An Extension For Closing?

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Apparently the $8000 tax credit for home purchases was a success. In fact, it was so successful that right now it is estimated that as many as 180,000 of these people are in danger of not being able to close on time in order to meet the June 30 deadline.

And rules may be rules but if you know anything about real estate closings you know that there are any number of things that can delay a closing. Delayed closings are common in any market.

But now there are even more extenuating circumstances. Many homes are short sales and foreclosures, which brings in the additional complication another mortgage holder, either the underlying mortgage holder of the sellers note, in the case of a short sale, or the actual owner of the property in the case of a foreclosure.

And because of the tax credit, there are more closings scheduled than usual.

A real estate closing takes the cooperation of many people in order to make it go through to closing. There is the buyer and the Realtors, first up, but after that you have the buyers mortgage company, the title company and these days an additional mortgage company who either holds the underlying mortgage note for the sellers or is the actual owner of the house, but either way is not generally in the business of cooperating in that manner. It is difficult to get signatures and cooperation from these mortgage companies because they are in the business of lending money, not selling homes or negotiating to take less money than what they are owed. Bottom line is that after the initial paperwork of the REPC or the Real Estate Purchase Contract, the buyer has little to no control on how or when the sale will close.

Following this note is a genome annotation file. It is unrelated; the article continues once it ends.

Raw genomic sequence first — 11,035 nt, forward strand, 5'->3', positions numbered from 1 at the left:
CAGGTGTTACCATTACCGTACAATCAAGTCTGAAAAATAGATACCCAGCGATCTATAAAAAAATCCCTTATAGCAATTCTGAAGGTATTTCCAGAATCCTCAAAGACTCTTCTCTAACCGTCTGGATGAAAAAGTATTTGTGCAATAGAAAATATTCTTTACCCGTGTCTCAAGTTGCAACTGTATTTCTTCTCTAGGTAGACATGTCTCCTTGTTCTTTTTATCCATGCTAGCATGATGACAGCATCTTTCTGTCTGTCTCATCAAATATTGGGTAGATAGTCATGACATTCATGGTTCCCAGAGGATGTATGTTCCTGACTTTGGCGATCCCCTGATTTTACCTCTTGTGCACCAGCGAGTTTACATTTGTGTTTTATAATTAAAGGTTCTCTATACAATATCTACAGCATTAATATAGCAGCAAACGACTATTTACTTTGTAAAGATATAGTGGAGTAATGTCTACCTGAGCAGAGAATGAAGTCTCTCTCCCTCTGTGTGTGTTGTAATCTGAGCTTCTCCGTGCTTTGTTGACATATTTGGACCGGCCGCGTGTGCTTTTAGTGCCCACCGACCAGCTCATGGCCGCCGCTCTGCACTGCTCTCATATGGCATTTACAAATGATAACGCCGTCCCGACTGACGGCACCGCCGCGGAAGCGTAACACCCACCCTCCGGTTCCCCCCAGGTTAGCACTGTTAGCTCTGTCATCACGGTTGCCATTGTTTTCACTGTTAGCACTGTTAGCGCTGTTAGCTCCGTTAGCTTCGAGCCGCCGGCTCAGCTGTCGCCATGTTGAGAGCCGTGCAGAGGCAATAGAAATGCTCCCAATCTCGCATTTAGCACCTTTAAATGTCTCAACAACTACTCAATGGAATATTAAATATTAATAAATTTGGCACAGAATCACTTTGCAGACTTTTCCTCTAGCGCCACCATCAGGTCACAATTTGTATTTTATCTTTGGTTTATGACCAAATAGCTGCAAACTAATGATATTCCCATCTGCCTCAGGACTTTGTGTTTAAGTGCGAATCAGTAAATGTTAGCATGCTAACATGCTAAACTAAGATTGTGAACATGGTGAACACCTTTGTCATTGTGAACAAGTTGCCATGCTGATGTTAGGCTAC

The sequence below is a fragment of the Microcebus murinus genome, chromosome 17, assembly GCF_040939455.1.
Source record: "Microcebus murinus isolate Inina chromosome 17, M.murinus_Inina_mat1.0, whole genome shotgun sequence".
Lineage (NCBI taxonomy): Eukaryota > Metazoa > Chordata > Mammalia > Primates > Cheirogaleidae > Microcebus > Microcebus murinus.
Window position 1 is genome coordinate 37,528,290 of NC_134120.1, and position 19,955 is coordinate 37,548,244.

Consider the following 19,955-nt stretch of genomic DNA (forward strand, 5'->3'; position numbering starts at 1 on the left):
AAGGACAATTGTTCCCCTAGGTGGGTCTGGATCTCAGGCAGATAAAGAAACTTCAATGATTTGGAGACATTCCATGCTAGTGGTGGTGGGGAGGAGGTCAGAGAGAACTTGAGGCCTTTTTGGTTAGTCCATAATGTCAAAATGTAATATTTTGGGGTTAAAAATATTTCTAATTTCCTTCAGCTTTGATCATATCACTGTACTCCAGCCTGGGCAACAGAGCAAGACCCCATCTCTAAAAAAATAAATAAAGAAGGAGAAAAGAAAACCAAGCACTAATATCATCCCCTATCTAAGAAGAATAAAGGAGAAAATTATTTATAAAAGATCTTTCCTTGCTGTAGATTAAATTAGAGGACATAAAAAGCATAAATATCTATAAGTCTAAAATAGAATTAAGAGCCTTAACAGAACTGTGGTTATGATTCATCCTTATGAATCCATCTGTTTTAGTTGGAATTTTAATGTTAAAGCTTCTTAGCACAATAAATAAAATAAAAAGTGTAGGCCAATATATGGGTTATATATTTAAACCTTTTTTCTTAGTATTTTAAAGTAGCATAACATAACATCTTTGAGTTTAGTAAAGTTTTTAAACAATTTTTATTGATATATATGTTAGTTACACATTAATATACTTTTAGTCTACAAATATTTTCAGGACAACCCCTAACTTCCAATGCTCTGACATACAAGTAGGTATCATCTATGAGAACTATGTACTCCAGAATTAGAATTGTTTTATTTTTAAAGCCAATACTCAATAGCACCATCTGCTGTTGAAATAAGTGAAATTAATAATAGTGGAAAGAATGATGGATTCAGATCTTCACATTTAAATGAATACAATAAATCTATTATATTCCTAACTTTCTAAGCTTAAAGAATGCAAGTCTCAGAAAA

But if these homes don’t close by June 30 and there is no extension, the buyers will lose out through no fault of their own.

So Senate Majority Leader Harry Reid (D-Nev) along with Johnny Isakson (R-Georgia) (yep, that would make in bi-partisan!) and Chris Dodd (D-Ct) has co-authored a bill that would give an extension for closing on the tax credit from June 30, 2010 to September 30, 2010.

Read about the bill at the Washington Post. And cross your fingers. This one needs to go through.